“You can’t be who you can’t see.” —

The importance of disability representation.

Social Inclusion week is happening this month between the 19th and the 27th of November, and the quote “You can’t be who you can’t see” is so relevant when we think of social inclusion.

When Michelle Obama became the first African American First Lady, possibilities opened up for young black girls. Laverne Cox became the woman for transgender kids to aspire to. When you can finally see someone like yourself, it’s not only about seeing but also about the conversations, opportunities, sense of belonging and normalisation that follows.

As a disabled person, disability representation is essential to me. Not just because of the job opportunities it provides people with disabilities, it avoids cripface — yes, Sia, I’m looking at you. For example, I cannot watch Superstore because I know the actor playing a character who is a wheelchair user is not disabled. I tried to get past it because it’s a funny show otherwise, but this particular issue irks me and ruins the show.

Therefore, when I see authentic representation and storylines to go along with it, it means the world to me. Here are my three favourite representations, which cover physical disability, invisible disability and mental illness — all of which I have a lived experience —

  1. Jillian Mercado, who portrays Mirabel on The L Word Generation Q.
  2. Sterling K. Brown, who portrays Randall Pearson on This is Us.
  3. Chloe Hayden portrays Quinni on Netflix’s reboot of Heart Break High.

Here’s why I chose these three. In the L Word, Mirabel, a wheelchair user, hooks up with the character Micah. The thing about this particular hook-up which gave me all the feels was that they showed Mirabel and Micah having sex. This was the first time I had seen a character like me (a wheelchair user) in such a storyline. A storyline normalised as if we see it every day on television. It was beautiful and powerful.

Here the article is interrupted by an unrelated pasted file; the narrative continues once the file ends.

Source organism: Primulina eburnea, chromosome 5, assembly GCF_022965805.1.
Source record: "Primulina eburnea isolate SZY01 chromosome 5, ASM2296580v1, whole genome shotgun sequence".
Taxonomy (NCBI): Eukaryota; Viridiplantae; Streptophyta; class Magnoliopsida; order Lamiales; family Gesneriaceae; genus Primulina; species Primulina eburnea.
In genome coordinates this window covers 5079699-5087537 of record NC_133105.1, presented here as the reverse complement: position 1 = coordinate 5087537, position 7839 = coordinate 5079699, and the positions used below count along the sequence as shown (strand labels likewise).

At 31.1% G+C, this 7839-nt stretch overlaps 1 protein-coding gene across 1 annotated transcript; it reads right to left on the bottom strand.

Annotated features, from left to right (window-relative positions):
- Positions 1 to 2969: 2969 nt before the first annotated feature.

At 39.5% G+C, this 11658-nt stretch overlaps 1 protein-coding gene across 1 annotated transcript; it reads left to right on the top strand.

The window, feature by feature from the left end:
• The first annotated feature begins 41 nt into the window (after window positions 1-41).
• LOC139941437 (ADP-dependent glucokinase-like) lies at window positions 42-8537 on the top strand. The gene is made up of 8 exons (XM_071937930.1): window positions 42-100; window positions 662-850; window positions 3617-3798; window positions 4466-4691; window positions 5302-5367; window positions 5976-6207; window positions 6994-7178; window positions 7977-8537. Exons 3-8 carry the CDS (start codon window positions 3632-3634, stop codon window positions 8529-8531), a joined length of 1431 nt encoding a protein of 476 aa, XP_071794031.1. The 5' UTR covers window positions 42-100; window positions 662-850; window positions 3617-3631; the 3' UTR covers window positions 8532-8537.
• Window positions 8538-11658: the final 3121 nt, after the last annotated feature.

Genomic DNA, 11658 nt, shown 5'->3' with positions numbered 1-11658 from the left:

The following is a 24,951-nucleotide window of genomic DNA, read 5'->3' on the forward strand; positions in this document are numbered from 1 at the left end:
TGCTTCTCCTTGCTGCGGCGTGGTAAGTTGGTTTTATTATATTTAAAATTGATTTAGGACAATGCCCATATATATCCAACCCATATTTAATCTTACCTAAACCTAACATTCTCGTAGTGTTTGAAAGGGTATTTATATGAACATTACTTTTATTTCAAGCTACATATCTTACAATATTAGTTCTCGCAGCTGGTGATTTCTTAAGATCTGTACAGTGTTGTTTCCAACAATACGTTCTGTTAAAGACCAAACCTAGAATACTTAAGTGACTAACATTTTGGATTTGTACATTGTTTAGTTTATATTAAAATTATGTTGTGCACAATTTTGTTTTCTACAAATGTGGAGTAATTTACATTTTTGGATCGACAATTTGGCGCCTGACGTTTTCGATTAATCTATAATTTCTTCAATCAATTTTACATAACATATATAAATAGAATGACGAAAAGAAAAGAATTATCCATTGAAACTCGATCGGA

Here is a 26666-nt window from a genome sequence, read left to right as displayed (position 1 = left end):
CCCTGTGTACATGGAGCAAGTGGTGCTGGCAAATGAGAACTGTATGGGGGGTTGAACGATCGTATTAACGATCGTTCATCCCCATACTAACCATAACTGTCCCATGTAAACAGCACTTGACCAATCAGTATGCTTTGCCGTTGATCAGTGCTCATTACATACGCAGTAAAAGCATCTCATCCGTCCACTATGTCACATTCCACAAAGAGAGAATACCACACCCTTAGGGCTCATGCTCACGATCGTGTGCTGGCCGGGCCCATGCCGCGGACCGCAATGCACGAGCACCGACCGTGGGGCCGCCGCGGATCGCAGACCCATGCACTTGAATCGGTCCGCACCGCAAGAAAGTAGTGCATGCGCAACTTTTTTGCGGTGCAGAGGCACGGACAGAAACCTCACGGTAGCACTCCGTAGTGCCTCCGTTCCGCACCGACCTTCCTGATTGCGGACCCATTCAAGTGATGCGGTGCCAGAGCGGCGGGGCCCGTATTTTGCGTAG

If you haven’t seen This is Us, it’s a family drama which gets me in the feels every episode. The one episode that had me pointing to the television and yelling ‘that’s me!” was when the character Randall Pearson had an anxiety attack amidst a nervous breakdown. Until then, I could never explain the feelings I experienced having a nervous breakdown until that scene. It was an experience of being consumed by all the feelings until they were just one big bundle impossible to contain and ultimately unable to function, feeling like a shell. When I saw his face going through that, it was like looking in a mirror.

Finally, we come to my favourite representation on television at the moment. Quinni from Heart Break High is an autistic character played by autistic actor, author and advocate Chloe Hayden. It’s been nearly three months since my diagnosis, so I’ve gone through life not knowing I was autistic and having experiences I struggled with and never knew why. I have never liked social situations, finding them anxiety-inducing (high school socials were the absolute worst). Then there’s the experience of auditory/sensory overload that has become more prevalent the older I get. I never knew what to call it at the time or why I was experiencing what I was experiencing. Watching Quinni going through these experiences and explaining to someone why she behaves the way she does had me pointing at the tv and yelling, “yes, that!!!” as it was explained so well both visually and verbally.

So you’re probably wondering what this has to do with social inclusion. Visibility — It’s not just for those of us to see people like us on screens. Visibility helps address negative stereotypes, remove invisible barriers, and in the end, ensure everyone is heard, seen and included in society.

What’s your favourite representation and why?

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Ainslee Hooper

Ainslee Hooper

28 Followers

Applied Anthropologist specialising in disability inclusion.